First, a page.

If, in answering questions such as how to determine the scope of protection of a patent claim, the ECJ introduces the same degree of uncertainty in patent law as it has in the case of trade mark law, the EU patent system will fail its users, which may lead to manufacturers deciding to locate new factories outside of the court’s jurisdiction. In such case, Spain may be well advised to remain outside of the proposed EU patent arrangements.
And another commenter Peter Lustig (maybe another pseudonymous identification?) argues:
Usually, one would expect renowned senior practitioners of his kind to join him and support his argumentation – there appear to be none so far. Also, the Article 6 to 9-issue is only one in a row of objections, some going to the very core of the project (e. g. the compatibility with the AETR case law of the CJEU) and still remaining unaddressed. With all due respect, but Professor Tilmann’s outstanding reputation should not be allowed to replace founded answers to legitimate questions.
And, even Dr. Jochen Pagenberg himself joins the line of comments by arguing, inter alia, as follows:
If one wants a really unattractive, inefficient, unpredictable and probably extremely expensive patent court system, then we will get it; one must only give the ECJ a chance to receive as many referrals in patent law as possible.
If one wants to see substantive patent law in Europe to be decided by judges without any solid knowledge and experience in this field, then one must involve the ECJ whenever possible.
Well, is this real? It is fair to say that as a humble patent and trade mark attorney I never shall deal with those EU judges in Luxembourg myself. But I have to carefully read important decisions, in particular in the field of trade mark law. And, yes, there are decisions of the Court which I find questionable but that also holds for me when studying decisions from German Courts. A well-known and a bit semi-ironic German proverb says that in court and on the high seas we all are in the hands of the Lord, indicating that awaiting a decision of a Court always bears a momentum of unpredictability. Are the high seas of the CJEU / ECJ excessive in this respect?
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During the past 15 years the Boards of Appeal of the EPO have developed a consistent case law as to the pragmatic problem/solution approach for assessing patentability pursuent Art 52 -57 EPC. In our earlier overview on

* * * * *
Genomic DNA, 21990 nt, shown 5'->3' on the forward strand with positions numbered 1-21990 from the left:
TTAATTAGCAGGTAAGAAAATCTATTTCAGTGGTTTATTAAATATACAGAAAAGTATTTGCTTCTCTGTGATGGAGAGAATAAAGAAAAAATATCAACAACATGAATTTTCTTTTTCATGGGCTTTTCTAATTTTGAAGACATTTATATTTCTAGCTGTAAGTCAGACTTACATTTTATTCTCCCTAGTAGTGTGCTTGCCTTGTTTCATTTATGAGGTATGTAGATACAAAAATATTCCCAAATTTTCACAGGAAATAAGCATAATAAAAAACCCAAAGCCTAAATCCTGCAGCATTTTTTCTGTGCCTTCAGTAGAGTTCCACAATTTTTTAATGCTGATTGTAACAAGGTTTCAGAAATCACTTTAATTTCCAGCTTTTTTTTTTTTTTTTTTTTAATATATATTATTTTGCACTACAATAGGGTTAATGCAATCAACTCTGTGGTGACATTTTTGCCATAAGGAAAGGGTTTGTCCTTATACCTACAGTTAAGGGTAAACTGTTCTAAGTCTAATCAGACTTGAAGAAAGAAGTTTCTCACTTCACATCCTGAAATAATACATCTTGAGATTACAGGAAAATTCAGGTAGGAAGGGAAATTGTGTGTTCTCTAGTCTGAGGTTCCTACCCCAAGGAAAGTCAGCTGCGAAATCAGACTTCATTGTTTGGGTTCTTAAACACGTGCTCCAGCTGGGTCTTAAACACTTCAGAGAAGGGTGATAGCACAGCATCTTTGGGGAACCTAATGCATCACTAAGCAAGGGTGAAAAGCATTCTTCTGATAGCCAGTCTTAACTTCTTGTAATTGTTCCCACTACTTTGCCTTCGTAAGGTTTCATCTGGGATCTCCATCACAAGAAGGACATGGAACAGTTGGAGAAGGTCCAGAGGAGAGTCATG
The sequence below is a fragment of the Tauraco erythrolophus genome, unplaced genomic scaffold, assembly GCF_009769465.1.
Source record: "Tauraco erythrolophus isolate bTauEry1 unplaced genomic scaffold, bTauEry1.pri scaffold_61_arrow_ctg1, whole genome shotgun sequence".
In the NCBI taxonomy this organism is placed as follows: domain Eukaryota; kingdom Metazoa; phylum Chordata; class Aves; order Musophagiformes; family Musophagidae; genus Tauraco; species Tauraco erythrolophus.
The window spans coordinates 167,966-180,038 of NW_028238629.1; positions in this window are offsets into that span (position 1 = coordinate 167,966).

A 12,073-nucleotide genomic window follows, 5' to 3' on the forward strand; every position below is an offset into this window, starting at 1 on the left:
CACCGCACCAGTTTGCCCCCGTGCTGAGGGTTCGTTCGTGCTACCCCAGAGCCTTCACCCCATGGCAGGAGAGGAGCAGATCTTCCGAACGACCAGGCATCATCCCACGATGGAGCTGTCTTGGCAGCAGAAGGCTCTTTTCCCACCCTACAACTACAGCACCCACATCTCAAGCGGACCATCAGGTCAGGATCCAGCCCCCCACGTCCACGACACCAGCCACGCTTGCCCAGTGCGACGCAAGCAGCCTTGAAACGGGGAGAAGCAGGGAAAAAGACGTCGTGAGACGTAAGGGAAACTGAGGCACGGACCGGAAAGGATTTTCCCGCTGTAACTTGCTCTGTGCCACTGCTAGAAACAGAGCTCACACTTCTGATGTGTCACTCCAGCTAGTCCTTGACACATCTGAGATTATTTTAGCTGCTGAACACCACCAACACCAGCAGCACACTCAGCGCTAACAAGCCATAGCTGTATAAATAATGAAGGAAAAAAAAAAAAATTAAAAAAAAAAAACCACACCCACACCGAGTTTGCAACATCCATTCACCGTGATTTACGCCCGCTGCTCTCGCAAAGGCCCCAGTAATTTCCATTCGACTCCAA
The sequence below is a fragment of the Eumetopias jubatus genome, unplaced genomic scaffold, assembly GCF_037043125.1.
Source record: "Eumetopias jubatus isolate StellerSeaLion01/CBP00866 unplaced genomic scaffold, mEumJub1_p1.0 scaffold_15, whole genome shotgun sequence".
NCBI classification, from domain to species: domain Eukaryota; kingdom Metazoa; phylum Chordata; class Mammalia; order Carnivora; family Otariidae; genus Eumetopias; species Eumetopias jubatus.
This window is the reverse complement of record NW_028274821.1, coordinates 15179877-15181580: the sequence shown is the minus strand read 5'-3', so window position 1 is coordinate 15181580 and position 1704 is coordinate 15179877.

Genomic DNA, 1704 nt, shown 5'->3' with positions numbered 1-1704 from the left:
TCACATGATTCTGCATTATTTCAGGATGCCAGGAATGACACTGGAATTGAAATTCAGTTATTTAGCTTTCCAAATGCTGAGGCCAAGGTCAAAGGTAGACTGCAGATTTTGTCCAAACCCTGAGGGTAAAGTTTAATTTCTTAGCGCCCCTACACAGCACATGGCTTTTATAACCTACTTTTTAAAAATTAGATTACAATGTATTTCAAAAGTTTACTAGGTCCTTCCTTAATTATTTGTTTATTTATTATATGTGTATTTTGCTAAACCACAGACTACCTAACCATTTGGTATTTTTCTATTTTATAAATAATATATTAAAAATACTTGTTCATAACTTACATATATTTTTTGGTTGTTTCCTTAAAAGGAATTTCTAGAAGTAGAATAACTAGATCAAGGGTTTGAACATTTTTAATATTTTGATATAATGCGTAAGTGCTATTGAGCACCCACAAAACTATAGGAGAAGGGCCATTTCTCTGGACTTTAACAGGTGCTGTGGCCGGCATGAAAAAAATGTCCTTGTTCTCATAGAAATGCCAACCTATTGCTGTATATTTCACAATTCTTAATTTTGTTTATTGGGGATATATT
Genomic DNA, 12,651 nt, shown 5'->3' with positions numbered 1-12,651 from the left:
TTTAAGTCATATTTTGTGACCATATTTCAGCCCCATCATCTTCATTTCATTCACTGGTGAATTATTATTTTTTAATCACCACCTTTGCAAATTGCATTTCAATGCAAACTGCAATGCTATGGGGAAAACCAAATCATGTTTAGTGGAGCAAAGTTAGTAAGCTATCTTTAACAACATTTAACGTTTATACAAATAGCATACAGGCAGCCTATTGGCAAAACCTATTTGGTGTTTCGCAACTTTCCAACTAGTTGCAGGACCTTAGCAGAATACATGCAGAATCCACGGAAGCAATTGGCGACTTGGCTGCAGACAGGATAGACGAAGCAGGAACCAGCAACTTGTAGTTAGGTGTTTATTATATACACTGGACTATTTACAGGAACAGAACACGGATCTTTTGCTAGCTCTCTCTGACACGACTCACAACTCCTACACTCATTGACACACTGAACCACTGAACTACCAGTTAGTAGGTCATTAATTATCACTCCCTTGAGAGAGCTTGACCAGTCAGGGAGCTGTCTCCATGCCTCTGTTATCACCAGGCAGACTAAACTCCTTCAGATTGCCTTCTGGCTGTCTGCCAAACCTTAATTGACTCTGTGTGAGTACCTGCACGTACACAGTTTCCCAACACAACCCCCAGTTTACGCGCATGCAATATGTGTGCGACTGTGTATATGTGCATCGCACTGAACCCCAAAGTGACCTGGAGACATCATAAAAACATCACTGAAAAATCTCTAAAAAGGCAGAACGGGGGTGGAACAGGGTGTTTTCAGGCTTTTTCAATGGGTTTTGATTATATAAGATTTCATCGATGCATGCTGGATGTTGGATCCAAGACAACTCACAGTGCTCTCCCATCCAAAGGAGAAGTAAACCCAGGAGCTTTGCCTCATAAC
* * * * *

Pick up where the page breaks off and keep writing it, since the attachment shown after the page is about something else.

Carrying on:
to which this posting is meant as a more practical continuation, we briefly characterised the EPO’s main examination approach:
[M]odern case law [of the EPO Boards of Appeal on software inventions], especially the suggestion in T 1173/97 that the “technical contribution” is an inventive step consideration and the observation in some early cases (e.g. T 38/86 and T 65/86) that the “inventive contribution” must lie in a “field of technology”, almost naturally lead to the problem-solution approach as developed in T 641/00 (COMVIK) and T 258/03 (Hitachi) and theoretically justified in T 154/04 (Duns).
This approach nowadays is the crucial test to differentiate between a technical contribution implementing a non-technical concept (e.g. a business method) and an inventive contribution in a technical field (e.g. an embedded control software). Its general idea is that only the technical features of a claim may be taken into account for assessing inventive step, while the non-technical features form a basis for formulating the underlying problem, with the effect that the non-technical features may render the technical solution obvious.
This approach is widely accepted among practitioners as enhancing legal security for applicants since it represents a comprehensible benchmark against which EPO decisions are subject to verifiction.
As something like a pre-Christmas present, the European Patent Office startet off into the bright future of online communication and interaction last week.
On 13 December 2011 a President’s Decision and a related Notice introduced the notification of communication in selected EPO proceedings via online mailboxes (entered into force on 15 December 2011), while a Notice dated 15 December 2011 informed on the newly launched web-based consultation platform for proposed changes to European patent law and practice.
The k/s/n/h::law blog
Some of the patent attorneys of the KSNH law firm have joined their efforts to research what is going on in the various branches of IP law and practice in order to keep themselves, their clients as well as interested circles of the public up to date. This blog is intended to present results of such efforts to a wider public.
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- December 2011 (12)
- November 2011 (9)
- October 2011 (9)
- September 2011 (4)
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- June 2011 (1)
- business methods (6)
- EPC (7)
- EPO (12)
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- Unitary Patent (24)
- US Patent Law (4)
- kelle on Germany: Copyright Protection More Easily Available For Works Of “Applied Arts”
- Time Limits & Deadlines in Draft UPCA RoP: Counting The Days - KSNH Law - Intangible.Me on Wiki Edition of Agreement on Unified Patent Court Agreement (UPCA)
- Time Limits & Deadlines in Draft UPCA RoP: Counting The Days | ksnh::law on Wiki Edition of Agreement on Unified Patent Court Agreement (UPCA)
- Wiki Edition of Agreement on Unified Patent Cou... on Wiki Edition of Agreement on Unified Patent Court Agreement (UPCA)
- European Commission Takes Next Step Towards Legalising Software Patents in Europe | Techrights on EU Commission publishes Proposal of amendend Brussels I Regulation for ensuring Enforcement of UPC Judgements